Mutable Default Arguments

When you mix mutable arguments with default arguments in Python, it can lead to some unexpected results.
Let's illustrate this with a simple example. Suppose you are a teacher and you want to create a function to record student scores for different assignments. You want to use a list to keep track of these scores. So, you might initially write something like this:
def record_score(new_score, score_list=[]):
    return score_list

print(record_score(95))  # [95]
print(record_score(85))  # [95, 85]
This seems like it would work fine. The function record_score takes in a score and a list. If no list is provided, it uses an empty one (the score_list=[] in the function definition).
When you call record_score(95), it looks like the function is working correctly - it returns a list with a score of 95. But when you then call record_score(85), the function returns a list with both 95 and 85. It's as if the function remembered the list from the last time it was called.
This might make you scratch your head. In most programming languages, when a function ends, all of its local variables (like score_list) are thrown away and forgotten. The next time the function is called, it starts fresh.
But in Python, the behavior is different when a mutable object is used as a default argument. Python only creates the default argument once when the function is defined. So every time you call record_score without providing a list, Python uses the same list it created the first time the function was defined. If you modify that list (by appending a score), the modification remains the next time the function is called.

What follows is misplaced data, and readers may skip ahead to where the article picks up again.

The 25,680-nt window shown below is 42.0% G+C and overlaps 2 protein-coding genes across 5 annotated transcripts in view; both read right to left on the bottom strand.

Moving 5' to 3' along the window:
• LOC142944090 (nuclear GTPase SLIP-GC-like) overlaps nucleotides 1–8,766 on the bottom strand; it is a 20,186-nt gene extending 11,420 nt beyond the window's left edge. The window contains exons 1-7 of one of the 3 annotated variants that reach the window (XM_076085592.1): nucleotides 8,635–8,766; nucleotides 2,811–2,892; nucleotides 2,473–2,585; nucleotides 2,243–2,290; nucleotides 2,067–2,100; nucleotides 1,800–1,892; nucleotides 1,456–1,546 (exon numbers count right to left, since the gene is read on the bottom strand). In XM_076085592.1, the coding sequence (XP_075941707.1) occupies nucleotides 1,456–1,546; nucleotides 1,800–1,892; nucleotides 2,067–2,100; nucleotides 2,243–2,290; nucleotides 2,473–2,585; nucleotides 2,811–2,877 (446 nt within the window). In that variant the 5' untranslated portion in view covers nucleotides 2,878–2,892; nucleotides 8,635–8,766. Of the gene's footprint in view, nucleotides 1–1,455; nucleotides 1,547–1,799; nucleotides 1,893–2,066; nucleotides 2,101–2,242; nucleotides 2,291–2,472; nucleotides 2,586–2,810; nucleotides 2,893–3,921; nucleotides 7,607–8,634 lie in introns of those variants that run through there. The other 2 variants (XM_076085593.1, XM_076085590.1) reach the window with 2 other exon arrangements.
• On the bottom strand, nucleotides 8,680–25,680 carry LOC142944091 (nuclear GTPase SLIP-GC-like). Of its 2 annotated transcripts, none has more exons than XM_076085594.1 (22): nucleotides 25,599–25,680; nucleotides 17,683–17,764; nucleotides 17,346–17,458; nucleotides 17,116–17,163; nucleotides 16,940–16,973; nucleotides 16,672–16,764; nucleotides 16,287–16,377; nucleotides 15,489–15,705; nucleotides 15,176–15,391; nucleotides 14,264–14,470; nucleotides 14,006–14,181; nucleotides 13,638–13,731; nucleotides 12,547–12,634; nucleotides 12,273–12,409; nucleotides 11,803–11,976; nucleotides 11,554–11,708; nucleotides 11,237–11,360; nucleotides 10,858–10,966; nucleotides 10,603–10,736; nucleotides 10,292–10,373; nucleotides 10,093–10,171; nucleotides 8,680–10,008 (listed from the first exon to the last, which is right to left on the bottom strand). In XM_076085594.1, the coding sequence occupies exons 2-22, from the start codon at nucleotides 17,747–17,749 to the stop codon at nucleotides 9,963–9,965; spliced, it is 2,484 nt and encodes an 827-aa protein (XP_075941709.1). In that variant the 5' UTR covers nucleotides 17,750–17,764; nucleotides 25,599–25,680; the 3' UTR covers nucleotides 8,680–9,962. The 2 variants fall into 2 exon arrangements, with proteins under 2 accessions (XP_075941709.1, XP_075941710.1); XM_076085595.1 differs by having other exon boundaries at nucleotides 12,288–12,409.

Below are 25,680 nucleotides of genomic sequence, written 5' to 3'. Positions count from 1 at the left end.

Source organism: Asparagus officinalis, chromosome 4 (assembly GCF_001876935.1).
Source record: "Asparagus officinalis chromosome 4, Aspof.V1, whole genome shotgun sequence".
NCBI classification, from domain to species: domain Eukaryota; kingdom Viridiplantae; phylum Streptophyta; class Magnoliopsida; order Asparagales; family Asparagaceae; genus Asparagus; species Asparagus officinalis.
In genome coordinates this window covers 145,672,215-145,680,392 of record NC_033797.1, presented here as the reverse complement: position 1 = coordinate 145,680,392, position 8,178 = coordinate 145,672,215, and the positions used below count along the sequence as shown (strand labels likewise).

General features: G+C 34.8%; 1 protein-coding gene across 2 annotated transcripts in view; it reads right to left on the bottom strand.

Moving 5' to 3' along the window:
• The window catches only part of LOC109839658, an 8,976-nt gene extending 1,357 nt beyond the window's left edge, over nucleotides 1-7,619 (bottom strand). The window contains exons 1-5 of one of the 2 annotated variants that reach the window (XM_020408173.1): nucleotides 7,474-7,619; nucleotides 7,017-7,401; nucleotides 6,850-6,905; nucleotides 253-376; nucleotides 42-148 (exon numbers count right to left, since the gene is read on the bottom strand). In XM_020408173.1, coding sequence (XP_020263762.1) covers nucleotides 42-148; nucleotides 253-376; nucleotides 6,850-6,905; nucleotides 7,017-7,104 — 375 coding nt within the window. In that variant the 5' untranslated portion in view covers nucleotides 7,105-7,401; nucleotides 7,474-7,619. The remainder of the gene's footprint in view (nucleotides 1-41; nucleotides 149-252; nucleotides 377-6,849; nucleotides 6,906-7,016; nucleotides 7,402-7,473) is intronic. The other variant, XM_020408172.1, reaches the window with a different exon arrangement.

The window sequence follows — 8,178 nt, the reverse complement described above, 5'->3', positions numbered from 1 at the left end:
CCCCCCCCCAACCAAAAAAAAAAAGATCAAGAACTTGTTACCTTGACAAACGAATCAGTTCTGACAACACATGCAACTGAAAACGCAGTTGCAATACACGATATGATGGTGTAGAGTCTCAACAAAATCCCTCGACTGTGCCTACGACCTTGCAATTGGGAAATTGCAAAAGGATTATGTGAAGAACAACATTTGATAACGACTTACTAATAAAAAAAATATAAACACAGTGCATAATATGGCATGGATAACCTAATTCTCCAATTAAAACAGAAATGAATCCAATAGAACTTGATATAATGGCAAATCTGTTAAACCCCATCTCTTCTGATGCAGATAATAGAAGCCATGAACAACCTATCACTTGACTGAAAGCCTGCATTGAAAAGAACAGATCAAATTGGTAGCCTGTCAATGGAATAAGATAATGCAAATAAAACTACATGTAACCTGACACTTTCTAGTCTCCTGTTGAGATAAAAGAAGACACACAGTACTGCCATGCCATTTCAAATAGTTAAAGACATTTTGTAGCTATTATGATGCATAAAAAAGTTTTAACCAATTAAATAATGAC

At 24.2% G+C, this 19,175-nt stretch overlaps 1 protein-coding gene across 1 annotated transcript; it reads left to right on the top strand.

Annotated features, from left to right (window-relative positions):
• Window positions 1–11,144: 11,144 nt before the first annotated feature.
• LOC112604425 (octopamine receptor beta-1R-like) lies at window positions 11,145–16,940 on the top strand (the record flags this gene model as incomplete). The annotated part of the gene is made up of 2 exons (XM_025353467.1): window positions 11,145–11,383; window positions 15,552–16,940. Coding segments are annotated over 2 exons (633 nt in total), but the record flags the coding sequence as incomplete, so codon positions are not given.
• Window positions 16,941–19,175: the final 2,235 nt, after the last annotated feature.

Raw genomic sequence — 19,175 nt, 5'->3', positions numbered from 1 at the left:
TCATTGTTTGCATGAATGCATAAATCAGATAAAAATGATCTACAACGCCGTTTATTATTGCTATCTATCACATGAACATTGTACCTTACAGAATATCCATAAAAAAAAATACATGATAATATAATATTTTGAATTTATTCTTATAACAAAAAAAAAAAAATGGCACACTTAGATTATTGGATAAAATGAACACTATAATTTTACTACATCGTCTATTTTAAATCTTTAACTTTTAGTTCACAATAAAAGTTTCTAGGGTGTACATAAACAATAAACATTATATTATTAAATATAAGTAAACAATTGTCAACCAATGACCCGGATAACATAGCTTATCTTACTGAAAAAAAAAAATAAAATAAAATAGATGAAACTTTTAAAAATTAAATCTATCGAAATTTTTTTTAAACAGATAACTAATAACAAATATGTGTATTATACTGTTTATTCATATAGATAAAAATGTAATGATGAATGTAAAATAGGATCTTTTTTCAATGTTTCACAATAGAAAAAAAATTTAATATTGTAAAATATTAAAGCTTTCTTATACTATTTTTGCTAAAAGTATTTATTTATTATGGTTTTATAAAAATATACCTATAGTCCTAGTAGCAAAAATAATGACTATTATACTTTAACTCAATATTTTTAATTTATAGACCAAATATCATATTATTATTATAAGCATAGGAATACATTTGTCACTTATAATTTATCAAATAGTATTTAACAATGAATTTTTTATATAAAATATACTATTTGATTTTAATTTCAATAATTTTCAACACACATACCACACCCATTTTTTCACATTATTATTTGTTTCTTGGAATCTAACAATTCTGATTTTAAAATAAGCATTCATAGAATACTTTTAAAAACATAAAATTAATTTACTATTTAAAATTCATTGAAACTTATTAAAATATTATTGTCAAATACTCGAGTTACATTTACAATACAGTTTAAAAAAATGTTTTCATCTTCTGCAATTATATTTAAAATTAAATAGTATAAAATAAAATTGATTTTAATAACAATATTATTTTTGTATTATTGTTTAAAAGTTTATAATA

So, in our function, the score_list is shared across all function calls where we don't supply our list. This is why the scores are stacking up in our example.
This is not what we wanted! We wanted each call to record_score to start with an empty list unless we provided our own list.
To avoid this, a common practice is to use None as the default value for arguments that could be mutable. Then, inside the function, you can create a new mutable object if the argument is None. Here's how you could write the record_score function to avoid the problem:
def record_score(new_score, score_list=None):
    if score_list is None:  # If no list was provided,
        score_list = []     # create a new one
    return score_list

print(record_score(95))  # [95]
print(record_score(85))  # [85]
In this corrected version, each call to record_score that doesn't provide its own list gets a brand-new list. This way, the scores aren't shared across function calls.
So, the key takeaway is this: Mutable default arguments in Python can lead to unexpected behavior because they are created only once, and the same object is used every time the function is called. This might not be what you want, especially when you modify the mutable object. To avoid this problem, you can use None as the default value and create a new object in the function if needed.
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